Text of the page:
Akademicheskaya Metro Station
Sixty-four meters underground: vaulted ceilings
whiter than eggshells, chrome shinier
than any American diner. Pride of Lenin, who, mummified,
did not see it open but extolled its nominal achievement
by plaque five meters tall. On the escalator, my hand
in a grey fingerless glove finds yours. A second couple
kiss for all four minutes, unaware
of a pigeon who showers the descendants
with sour cream from a blini sold and stolen
up above. The dogs are new but have the same ailments.
We rename them in honor of their ancestors.
Petya’s paw bends backwards when he walks,
a Petersburg gentleman come to call,
never without his ivory walking stick.
Volodya’s protuberant eyeballs skew
even farther apart but still resemble
the marbled breasts of a statue by Loganovsky
now housed in the Winter Palace basement
and appreciated mostly by cats with regal scruffs.
And little Alyosha, whose tail is hooked
in the very shape of Rasputin’s nose,
burned not far from the sidewalk
on which he scratches the fleas of spring.
April’s sun cracks the ice that has crept glacier-like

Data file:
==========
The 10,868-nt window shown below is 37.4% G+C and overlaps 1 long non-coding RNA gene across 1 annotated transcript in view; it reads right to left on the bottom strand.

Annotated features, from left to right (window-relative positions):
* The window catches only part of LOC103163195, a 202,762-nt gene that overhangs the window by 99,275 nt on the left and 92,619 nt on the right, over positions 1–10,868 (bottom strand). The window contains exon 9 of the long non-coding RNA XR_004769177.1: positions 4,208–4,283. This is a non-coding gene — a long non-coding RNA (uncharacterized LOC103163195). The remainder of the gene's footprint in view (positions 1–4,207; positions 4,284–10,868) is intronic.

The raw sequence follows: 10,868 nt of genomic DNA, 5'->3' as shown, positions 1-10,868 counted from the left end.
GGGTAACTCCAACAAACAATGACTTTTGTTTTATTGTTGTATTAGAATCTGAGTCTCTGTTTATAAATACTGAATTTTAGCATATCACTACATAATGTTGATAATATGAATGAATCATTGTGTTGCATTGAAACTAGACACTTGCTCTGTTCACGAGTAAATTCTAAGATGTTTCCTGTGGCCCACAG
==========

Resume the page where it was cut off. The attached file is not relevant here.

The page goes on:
from the liquor store, past the international dorm
where armed guards protect drunker students,
past Khrushchyovka dwellings and shopping centers
that boast juicy oranges and condoms
that often work. It drops calves of cigarettes smoked
down to the filter and interred — frozen
spittle still clinging to milky ends — bottles, dog shit, our favorite
canned cocktail, and a malachite earring lost in the snow.
Krysia Wazny McClain is a poet and freelance editor. She met her husband while studying abroad in St. Petersburg, Russia, as an undergraduate Slavic Studies major. They now live in Massachusetts with their two cats, Merricat and Constance. All are Shirley Jackson fans. In June 2020, Krysia will begin an MFA in poetry at Bennington College.